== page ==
NSA chief pushes back against legislative limits on data collection

Gen. Keith Alexander denies that spying efforts have gone too far.

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As news broke that the National Security Agency allegedly infiltrated the networks of Yahoo and Google, the NSA's outgoing director denied any overreach and defended broad data collection activities that he said have prevented terror attacks.

Gen. Keith Alexander, also commander of U.S. Cyber Command, warned that proposed legislation to limit bulk data collection would be detrimental to national security.

"If we stop that part, then it means there's a gap," Alexander said. "We'll do the best we can, but the ability to see what's inside going on and provide that [intelligence] doesn't exist anymore. We would have to come up with a workaround." He spoke Oct. 30 at a Bloomberg Government event in Washington, D.C.

The bipartisan legislation, introduced Oct. 29 by Sen. Patrick Leahy (D-Vt.) and Rep. Jim Sensenbrenner (R-Wis.), would amend the 2001 anti-terrorism law known as the Patriot Act, which Sensenbrenner originally helped author, to curtail the broad collection of U.S. citizens' private information.

Keith Alexander, DOD photo

Gen. Keith Alexander

"Over the past several months, Americans have learned that government surveillance programs conducted under [the Foreign Intelligence Surveillance Act, in Section 215 of the Patriot Act] are far broader than previously understood," Leahy said in a statement. "And the world has learned that this surveillance has extended to millions of individuals in the global community, including some of our allies and their leaders. These revelations have undermined Americans' trust in our intelligence community, and harmed our relationships with some of our most important international partners."

Alexander fought back against the claims of spying on U.S. allies that in recent days have reached a fever pitch. He indicated that foreign surveillance activities of European countries have been a joint effort and, repeatedly echoing the comments of a former French intelligence official, it is part of regular global intelligence operations.

"Partnerships are very important here and it goes both ways," Alexander said. Bernard Squarcini, former head of the Direction Centrale du Renseignement Intérieur intelligence service, revealed that France has also spied on the U.S.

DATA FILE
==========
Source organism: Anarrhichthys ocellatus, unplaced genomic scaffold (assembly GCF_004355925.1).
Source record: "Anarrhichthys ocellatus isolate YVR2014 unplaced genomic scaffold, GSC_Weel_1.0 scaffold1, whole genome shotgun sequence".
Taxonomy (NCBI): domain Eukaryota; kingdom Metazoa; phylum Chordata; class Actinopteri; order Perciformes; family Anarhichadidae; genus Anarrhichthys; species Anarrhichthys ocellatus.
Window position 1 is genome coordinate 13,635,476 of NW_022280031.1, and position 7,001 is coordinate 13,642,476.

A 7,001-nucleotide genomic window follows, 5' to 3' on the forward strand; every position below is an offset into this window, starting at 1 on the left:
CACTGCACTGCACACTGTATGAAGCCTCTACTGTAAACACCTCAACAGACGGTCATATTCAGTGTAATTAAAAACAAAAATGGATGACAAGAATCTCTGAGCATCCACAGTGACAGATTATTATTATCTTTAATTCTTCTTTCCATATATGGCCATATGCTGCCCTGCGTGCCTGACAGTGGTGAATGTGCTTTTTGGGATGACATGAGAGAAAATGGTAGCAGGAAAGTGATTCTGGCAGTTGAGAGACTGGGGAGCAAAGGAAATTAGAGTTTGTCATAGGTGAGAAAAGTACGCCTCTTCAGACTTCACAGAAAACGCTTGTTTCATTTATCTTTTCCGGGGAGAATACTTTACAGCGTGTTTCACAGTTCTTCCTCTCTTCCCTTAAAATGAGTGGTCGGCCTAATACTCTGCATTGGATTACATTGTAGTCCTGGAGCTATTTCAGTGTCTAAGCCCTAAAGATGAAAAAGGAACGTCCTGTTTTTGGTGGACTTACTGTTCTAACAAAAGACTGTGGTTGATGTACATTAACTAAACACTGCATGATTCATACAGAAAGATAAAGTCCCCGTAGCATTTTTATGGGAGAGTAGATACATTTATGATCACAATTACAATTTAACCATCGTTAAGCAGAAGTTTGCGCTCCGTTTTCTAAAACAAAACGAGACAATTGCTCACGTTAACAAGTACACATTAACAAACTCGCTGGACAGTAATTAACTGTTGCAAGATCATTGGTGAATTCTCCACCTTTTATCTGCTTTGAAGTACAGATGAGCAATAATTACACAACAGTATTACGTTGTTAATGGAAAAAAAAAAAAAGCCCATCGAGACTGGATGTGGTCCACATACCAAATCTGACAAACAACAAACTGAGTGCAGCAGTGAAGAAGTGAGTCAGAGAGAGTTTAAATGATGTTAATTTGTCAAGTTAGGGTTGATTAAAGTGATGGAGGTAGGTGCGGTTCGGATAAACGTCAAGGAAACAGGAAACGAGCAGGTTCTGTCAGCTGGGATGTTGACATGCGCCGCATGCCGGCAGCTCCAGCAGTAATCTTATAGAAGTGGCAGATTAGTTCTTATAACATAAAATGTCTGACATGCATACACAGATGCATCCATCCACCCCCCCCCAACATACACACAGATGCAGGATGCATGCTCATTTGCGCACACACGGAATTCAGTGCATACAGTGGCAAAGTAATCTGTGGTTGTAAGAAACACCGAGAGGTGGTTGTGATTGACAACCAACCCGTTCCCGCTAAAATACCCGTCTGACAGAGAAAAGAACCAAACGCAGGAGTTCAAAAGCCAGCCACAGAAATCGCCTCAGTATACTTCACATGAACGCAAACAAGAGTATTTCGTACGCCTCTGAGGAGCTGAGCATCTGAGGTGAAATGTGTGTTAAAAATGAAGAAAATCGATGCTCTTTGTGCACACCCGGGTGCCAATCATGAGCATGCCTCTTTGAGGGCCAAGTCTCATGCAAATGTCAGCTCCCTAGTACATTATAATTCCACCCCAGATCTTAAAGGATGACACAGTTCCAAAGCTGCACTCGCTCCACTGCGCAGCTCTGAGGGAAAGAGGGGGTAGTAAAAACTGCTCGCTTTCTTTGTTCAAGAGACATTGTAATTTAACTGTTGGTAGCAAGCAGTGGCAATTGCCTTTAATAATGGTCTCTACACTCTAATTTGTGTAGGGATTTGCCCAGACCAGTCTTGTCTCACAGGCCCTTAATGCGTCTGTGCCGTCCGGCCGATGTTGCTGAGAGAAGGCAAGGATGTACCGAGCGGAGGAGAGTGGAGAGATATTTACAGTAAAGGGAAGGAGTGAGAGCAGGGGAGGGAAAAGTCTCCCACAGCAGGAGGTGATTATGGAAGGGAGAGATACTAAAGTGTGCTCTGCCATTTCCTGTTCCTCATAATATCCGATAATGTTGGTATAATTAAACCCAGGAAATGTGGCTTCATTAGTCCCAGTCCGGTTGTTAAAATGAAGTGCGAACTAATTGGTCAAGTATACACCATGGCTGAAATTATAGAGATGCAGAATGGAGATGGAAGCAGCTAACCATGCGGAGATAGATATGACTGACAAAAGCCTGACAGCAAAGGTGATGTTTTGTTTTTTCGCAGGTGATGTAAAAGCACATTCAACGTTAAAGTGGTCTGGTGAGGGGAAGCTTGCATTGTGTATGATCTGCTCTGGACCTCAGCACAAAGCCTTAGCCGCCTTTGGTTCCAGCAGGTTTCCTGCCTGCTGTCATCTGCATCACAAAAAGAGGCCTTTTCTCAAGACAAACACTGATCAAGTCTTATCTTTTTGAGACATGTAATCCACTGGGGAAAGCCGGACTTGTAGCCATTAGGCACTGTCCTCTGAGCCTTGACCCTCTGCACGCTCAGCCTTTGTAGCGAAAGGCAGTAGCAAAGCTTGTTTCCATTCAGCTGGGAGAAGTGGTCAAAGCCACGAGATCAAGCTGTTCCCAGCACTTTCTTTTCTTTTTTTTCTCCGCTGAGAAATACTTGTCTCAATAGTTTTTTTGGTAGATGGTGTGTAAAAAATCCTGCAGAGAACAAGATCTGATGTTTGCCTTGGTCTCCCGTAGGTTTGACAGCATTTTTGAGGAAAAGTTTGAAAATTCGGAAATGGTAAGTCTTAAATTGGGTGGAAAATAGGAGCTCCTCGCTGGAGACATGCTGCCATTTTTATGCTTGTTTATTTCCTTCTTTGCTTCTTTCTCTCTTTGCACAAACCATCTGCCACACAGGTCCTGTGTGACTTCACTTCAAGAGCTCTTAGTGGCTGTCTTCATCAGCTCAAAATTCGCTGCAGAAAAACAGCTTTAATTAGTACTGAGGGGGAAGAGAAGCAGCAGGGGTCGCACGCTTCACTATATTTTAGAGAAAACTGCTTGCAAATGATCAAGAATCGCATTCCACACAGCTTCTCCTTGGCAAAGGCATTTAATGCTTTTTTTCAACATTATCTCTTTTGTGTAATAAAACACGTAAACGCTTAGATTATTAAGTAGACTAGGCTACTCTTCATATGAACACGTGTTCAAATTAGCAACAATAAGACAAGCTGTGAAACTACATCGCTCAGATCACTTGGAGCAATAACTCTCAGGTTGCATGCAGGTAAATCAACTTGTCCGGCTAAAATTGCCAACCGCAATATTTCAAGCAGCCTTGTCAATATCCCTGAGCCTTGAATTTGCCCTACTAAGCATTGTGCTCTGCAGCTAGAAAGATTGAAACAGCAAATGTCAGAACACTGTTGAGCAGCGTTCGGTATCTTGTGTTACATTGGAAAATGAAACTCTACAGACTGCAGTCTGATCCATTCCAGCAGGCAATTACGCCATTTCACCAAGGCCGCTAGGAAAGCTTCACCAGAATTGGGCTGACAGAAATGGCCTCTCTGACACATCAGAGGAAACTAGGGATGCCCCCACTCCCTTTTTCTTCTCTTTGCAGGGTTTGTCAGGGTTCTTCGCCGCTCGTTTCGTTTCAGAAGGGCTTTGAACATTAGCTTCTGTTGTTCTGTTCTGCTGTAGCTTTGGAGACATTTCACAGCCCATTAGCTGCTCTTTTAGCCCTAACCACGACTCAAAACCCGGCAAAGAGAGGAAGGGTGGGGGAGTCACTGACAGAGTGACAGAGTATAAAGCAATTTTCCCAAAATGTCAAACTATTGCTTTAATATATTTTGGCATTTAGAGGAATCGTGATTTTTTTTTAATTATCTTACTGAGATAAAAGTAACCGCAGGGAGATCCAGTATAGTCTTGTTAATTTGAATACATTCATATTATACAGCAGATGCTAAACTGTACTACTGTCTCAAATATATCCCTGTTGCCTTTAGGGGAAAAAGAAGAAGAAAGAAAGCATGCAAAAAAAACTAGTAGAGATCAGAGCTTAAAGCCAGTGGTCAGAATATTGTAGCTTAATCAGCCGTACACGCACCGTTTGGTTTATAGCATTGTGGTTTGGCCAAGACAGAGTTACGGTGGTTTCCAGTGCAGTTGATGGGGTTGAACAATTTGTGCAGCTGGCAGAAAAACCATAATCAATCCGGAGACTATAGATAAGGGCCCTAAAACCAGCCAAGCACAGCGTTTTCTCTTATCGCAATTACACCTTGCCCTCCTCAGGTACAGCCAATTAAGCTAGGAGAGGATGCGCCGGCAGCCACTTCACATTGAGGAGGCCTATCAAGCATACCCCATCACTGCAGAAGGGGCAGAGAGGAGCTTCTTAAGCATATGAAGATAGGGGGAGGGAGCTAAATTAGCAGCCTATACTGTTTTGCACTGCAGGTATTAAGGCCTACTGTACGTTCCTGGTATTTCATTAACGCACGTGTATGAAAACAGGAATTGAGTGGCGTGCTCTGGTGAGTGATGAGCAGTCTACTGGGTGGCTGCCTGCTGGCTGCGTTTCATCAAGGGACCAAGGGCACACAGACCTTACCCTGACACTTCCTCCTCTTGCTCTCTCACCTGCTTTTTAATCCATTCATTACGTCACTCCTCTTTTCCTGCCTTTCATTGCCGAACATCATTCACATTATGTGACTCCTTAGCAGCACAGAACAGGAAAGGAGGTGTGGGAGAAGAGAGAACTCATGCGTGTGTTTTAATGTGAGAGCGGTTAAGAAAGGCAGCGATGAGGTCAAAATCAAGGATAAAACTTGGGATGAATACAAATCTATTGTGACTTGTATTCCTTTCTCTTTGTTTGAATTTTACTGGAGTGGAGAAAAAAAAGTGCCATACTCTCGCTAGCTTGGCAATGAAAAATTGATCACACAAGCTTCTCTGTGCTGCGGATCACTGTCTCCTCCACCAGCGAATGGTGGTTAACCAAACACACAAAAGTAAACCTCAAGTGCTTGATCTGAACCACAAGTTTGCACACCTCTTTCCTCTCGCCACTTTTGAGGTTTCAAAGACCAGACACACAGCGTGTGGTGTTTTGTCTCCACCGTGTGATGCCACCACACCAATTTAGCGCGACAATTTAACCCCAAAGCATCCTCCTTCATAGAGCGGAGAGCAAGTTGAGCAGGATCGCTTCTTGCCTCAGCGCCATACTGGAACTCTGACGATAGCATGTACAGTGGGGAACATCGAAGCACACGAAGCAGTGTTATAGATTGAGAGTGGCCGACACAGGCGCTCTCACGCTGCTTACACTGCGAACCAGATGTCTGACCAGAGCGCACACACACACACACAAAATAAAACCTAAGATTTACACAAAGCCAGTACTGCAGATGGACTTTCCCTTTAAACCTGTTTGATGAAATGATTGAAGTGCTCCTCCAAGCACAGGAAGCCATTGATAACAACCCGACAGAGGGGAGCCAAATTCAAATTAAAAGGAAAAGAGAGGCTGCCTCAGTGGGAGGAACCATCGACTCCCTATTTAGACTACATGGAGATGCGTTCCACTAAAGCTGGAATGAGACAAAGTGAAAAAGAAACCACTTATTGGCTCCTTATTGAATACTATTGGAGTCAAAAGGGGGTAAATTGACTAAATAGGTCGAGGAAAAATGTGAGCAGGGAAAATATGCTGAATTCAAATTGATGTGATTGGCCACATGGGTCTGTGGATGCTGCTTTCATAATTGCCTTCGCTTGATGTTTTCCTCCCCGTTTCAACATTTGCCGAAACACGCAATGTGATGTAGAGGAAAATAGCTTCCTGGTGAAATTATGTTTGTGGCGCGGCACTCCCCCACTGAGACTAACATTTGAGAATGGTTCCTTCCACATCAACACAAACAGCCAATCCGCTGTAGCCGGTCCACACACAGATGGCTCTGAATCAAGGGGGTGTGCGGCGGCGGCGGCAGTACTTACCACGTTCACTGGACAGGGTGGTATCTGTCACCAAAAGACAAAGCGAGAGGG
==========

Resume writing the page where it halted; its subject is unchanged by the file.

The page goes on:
The implication of Squarcini's revelation, Alexander said, is "countries act in their best interest. Countries and their intelligence agencies receive requirements in their nation's interest, so from our nation's perspective, the question on the table is which is the greater national interest? And that's a policy decision, one that I think our policymakers are looking at."

Collecting data such as phone records, emails and other communications, whether domestic or international, are so critical to national security that the proposed legislation would increase the risk of a terror attack even more than it already has been as a result of Edward Snowden's leaked documents. The latest of those leaks, reported by the Washington Post, suggests NSA infiltrated the networks of Internet giants Google and Yahoo. Alexander denied any knowledge of such activities when questioned just as the news broke.

"Not to my knowledge, that's never happened," Alexander said.

But Alexander's primary points throughout the discussion centered on the legitimacy of NSA spying programs, and the importance of Congress not mitigating intelligence activities that he insisted are keeping the nation safe. Without directly mentioning the Leahy-Sensenbrenner bills, he pointed to the Sept. 11, 2001, attacks as a prime example of an intelligence failure – and asserted that tighter legislative controls could potentially contribute to a repeat.

"After 9/11, the intelligence community was beat up for failing to connect the dots. What that means is we know stuff about what's going on overseas, the FBI knows stuff about what's going on in this country – how do you connect the dots? That's where this metadata comes together," Alexander said. "I think the question is, there's a risk. There will be a congressional debate; we'll follow whatever rules they make. My job is to articulate that risk, Congress will legislate and the executive branch will weigh in. This is where it needs to be transparent to the American people."

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